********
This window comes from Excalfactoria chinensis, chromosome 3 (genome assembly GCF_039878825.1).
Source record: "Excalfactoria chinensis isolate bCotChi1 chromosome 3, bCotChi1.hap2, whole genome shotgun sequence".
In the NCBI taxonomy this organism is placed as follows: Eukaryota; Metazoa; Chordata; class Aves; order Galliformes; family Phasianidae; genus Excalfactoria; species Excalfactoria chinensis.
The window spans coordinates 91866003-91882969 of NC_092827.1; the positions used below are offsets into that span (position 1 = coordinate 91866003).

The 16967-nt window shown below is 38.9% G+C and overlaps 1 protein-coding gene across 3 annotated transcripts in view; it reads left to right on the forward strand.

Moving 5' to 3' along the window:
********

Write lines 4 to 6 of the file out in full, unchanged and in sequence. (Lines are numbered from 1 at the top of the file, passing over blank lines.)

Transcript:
The window spans coordinates 91866003-91882969 of NC_092827.1; the positions used below are offsets into that span (position 1 = coordinate 91866003).

The 16967-nt window shown below is 38.9% G+C and overlaps 1 protein-coding gene across 3 annotated transcripts in view; it reads left to right on the forward strand.

Moving 5' to 3' along the window: